China’s One Belt One Road initiative, as well as Beijing’s claims to global technology leadership, prompted Washington to respond. A tariff war, declared by US President Donald Trump, is in full swing. Observers hope that both countries will change their positions following a meeting between their leaders that may take place at the G20 summit but until then, the parties may come up with new reasoning to strengthen their negotiating positions. Given this, there is logic in calls on international organizations to unite under the US banner.
Russian Presidential Academy of National Economy and Public Administration Professor Yuri Yudenkov is confident that there is every reason to believe that the US will succeed in carrying out its threat. "The United States, Great Britain and France hold enormous sway in the IMF. Neither Russia, nor China, nor India will be able to oppose it in any way. This is why countries participating in the initiative can face real damage if the US carries out its threat," Yudenkov told the paper. "A trade war is underway. The US is keeping Russia in limbo through threats to block its assets in American banks, and it also seeks to leave China’s loans in limbo because the Belt and Road project involves numerous countries and directly competes with the US, depriving it of access to potential markets. The US will use every opportunity to hinder it," the expert pointed out.
Associate Professor with the Russian Presidential Academy of National Economy and Public Administration Sergei Khestanov, however, believes that this measure will have little effect. "The project is mostly funded by China who doesn’t care much about the IMF’s opinion, at least as long as the Chinese economy continues to grow," he emphasized.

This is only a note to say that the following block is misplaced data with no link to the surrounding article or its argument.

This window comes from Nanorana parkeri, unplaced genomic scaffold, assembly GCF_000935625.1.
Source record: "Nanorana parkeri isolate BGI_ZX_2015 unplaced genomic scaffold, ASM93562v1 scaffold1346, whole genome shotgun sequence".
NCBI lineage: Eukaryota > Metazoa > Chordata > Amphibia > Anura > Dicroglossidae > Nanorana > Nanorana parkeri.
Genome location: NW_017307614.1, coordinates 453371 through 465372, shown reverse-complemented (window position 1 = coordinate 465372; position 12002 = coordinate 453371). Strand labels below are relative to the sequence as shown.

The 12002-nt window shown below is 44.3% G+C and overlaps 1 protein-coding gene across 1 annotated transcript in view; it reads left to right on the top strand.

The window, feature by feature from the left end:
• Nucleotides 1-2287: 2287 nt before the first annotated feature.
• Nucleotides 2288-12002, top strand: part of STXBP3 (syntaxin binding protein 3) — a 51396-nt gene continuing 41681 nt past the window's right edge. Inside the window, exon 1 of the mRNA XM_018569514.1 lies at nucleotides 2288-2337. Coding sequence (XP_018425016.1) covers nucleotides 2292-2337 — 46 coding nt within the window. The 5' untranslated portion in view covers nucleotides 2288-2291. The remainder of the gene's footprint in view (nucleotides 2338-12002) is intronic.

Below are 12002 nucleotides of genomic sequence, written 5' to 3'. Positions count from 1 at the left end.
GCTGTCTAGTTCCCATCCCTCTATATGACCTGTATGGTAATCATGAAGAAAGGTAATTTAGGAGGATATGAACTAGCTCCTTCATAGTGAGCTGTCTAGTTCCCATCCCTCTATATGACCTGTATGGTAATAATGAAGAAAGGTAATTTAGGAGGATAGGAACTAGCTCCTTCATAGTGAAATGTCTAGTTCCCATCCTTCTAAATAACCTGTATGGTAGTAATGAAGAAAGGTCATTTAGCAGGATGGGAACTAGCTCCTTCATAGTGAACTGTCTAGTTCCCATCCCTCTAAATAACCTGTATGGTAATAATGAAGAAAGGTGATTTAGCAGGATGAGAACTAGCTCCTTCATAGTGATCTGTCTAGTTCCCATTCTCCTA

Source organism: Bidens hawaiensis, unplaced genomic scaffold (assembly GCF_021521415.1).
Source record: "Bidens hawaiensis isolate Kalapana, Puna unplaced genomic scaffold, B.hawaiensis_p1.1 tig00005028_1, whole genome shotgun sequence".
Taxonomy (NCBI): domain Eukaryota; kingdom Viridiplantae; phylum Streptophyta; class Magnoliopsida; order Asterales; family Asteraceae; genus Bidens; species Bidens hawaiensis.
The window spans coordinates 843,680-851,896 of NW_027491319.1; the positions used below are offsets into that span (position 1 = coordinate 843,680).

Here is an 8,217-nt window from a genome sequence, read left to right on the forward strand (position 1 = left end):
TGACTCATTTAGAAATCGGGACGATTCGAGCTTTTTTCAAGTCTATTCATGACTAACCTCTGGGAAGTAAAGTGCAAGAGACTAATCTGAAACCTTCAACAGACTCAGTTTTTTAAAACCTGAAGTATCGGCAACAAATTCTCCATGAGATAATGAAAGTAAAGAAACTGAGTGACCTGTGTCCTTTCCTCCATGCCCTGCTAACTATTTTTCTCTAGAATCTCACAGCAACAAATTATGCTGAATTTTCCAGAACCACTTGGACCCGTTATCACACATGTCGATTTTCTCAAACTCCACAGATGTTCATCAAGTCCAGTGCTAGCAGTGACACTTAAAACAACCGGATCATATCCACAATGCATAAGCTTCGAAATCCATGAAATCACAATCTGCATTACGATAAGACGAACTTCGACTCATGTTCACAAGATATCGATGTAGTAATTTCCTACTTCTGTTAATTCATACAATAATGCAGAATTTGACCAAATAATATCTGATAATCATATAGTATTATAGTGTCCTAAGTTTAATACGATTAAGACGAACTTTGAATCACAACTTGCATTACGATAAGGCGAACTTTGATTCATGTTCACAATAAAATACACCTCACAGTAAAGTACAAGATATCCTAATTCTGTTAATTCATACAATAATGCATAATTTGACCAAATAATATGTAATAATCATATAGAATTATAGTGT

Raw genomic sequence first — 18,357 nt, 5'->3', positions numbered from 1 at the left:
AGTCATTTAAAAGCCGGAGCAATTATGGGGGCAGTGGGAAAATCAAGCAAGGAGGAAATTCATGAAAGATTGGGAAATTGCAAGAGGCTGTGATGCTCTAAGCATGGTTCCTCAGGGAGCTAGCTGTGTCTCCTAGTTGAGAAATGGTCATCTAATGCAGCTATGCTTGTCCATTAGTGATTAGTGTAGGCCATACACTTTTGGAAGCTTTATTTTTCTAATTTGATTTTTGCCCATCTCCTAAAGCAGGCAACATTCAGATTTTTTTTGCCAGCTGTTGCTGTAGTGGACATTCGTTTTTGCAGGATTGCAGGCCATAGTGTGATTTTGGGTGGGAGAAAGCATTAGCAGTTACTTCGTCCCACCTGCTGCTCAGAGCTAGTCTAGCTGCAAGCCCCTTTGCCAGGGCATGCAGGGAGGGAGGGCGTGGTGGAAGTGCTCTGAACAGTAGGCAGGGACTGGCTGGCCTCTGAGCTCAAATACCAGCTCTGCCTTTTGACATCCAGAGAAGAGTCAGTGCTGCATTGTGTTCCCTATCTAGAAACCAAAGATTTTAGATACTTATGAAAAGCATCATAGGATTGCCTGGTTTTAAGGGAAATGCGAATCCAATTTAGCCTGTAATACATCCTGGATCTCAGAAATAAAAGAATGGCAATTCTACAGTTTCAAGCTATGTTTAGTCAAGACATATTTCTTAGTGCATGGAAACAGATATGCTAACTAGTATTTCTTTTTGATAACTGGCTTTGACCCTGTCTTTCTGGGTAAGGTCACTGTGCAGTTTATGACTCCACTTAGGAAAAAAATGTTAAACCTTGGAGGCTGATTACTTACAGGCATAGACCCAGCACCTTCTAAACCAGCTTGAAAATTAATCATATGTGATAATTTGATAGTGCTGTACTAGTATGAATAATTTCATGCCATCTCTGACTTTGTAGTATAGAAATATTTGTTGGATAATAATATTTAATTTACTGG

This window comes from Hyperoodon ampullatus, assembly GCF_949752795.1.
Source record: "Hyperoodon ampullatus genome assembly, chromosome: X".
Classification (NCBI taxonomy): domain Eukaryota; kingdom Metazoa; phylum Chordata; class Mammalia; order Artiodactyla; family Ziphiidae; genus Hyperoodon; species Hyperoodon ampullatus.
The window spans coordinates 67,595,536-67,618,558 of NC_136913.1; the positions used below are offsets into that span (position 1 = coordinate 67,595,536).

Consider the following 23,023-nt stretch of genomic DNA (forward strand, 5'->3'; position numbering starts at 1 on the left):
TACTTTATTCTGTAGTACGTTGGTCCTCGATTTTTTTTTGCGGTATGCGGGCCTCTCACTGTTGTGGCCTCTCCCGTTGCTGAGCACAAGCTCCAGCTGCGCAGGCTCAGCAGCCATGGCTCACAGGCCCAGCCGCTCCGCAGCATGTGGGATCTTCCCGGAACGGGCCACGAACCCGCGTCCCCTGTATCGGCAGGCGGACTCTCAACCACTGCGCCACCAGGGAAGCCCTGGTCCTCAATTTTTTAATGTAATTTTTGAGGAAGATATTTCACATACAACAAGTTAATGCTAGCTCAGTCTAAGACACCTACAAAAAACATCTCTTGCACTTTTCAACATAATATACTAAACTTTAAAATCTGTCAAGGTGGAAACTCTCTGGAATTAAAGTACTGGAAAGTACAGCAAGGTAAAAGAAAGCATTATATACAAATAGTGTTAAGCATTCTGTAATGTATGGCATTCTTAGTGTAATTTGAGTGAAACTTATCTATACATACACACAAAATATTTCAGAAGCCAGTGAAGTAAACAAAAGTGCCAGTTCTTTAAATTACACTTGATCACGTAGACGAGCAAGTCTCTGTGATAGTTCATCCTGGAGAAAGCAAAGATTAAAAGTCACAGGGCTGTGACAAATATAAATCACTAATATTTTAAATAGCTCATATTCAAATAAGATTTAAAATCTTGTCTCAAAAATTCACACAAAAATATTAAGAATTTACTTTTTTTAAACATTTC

Vedomosti: Russians drinking more ‘coffee on the go’
Coffee is included in one-third of the receipts in Russian food outlets and its consumption has been rising, Vedomosti wrote, citing research by The NPD Group.
Coffee is the universal drink to start your day or end a meal, food service market expert at the NPD’s Russian branch Marina Lapenkova said. Often times, people buy coffee on the spur of the moment. According to the NPR, 18% of coffee orders are made spontaneously. Coffee breaks have in many ways replaced cigarette breaks, Lapenkova pointed out. In the past, people went out to smoke a cigarette but now they drink coffee. A thing to note is that this trend involves all age groups, from the youth to the elderly.
According to Lapenkova, its easy availability is the reason behind the growing popularity of coffee drinking. In the early 2000s, only coffee houses and restaurants served high-quality coffee but now even fast food outlets and shops at gas stations boast professional coffee machines that use high-quality coffee grains.
The biggest fast food outlets questioned by the paper pointed to the growing number of coffee orders. McDonalds PR Director Svetlana Polyakova confirmed that the outlet was witnessing a rise in the sales of coffee beverages. "Today, every third coffee cup on Russia’s food service market is sold at McDonalds," she noted.
According to a Burger King spokesperson, in 2018, the fast-food chain installed new coffee makers and started to buy better coffee grains, which significantly improved the taste of drinks and led to double-digit growth in sales.
Gas stations are also seeing sales of coffee increase. "Coffee remains the most popular hot beverage at gas stations," said a Gazprom Neft spokesperson, adding that the company’s revenue from the sales of hot drinks had grown by nine percent in 2018, exceeding three bln rubles ($46.5 mln).